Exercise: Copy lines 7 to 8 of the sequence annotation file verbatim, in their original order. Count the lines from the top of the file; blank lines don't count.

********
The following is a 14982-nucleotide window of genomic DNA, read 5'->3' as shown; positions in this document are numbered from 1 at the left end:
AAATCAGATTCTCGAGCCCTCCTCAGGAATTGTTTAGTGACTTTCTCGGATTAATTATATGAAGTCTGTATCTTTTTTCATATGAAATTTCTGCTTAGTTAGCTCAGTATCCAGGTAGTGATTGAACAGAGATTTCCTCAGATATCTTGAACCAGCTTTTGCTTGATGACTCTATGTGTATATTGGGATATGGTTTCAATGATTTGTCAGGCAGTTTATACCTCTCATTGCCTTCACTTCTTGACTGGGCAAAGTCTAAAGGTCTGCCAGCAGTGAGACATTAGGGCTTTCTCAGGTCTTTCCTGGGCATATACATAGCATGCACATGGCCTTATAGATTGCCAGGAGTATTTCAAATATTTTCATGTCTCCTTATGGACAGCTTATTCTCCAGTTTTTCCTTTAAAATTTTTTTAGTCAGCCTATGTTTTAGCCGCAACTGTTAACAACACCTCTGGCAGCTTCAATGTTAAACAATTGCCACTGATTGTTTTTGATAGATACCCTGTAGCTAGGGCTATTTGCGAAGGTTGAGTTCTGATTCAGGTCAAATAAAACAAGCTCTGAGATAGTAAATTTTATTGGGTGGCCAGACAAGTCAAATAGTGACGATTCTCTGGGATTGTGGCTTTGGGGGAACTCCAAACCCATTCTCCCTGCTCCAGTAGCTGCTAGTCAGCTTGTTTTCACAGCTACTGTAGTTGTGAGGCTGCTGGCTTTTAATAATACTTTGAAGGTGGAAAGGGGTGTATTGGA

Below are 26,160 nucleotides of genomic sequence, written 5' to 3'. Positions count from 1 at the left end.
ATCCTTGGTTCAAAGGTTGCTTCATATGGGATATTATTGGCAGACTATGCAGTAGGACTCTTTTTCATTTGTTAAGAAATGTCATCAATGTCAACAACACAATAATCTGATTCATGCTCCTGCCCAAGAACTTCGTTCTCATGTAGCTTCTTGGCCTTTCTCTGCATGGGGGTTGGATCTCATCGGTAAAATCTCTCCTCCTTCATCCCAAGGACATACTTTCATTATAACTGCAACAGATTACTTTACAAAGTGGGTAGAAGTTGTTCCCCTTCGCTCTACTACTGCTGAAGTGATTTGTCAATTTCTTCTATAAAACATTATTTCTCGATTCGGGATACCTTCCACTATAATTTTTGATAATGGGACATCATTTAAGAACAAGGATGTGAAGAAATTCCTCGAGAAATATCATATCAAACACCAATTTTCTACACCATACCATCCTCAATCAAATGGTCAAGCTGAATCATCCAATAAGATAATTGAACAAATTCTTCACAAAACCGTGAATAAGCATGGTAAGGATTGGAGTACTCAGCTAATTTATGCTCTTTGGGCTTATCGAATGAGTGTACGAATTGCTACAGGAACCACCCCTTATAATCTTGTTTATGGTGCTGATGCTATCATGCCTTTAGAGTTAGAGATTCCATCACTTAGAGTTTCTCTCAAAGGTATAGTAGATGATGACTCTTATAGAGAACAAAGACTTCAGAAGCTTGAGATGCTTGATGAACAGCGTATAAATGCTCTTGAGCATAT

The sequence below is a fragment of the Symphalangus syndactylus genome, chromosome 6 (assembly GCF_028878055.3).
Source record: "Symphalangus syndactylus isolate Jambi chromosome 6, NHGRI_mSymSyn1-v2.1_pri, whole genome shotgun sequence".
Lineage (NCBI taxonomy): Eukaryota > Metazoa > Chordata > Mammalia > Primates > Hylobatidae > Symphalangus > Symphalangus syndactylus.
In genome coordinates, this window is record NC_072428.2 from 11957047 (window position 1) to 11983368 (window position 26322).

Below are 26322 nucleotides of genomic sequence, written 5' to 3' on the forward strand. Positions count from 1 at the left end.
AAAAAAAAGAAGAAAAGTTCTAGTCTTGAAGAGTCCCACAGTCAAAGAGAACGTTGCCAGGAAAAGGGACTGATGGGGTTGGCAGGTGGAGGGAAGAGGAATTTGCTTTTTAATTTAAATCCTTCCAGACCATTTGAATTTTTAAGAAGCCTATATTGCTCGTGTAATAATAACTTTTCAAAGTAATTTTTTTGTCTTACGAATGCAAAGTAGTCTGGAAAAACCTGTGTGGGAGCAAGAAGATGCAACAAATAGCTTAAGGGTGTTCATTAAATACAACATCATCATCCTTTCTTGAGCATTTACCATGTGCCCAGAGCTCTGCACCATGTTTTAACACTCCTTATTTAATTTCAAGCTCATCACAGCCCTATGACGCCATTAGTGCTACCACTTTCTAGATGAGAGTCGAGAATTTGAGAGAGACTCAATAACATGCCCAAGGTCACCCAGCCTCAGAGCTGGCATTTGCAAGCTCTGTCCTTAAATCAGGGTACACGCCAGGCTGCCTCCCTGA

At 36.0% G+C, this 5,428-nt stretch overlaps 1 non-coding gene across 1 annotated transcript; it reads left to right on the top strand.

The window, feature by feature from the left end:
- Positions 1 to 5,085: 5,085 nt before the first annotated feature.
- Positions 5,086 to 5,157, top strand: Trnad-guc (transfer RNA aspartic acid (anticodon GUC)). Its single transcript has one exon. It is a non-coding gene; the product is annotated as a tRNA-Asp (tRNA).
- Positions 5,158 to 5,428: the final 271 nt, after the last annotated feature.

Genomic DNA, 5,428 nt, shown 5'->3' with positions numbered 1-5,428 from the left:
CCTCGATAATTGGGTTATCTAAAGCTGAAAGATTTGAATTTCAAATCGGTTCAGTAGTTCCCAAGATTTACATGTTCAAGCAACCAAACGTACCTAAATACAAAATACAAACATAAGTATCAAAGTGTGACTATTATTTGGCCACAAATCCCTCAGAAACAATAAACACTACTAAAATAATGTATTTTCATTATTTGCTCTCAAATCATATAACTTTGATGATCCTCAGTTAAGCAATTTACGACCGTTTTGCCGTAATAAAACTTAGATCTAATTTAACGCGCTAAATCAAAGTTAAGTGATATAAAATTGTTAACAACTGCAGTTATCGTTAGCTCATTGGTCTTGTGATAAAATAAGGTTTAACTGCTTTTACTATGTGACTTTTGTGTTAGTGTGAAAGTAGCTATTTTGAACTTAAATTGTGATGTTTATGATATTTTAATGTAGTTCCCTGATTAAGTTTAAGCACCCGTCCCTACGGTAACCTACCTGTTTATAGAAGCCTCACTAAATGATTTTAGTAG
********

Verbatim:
Lineage (NCBI taxonomy): Eukaryota > Metazoa > Chordata > Mammalia > Primates > Hylobatidae > Symphalangus > Symphalangus syndactylus.
In genome coordinates, this window is record NC_072428.2 from 11957047 (window position 1) to 11983368 (window position 26322).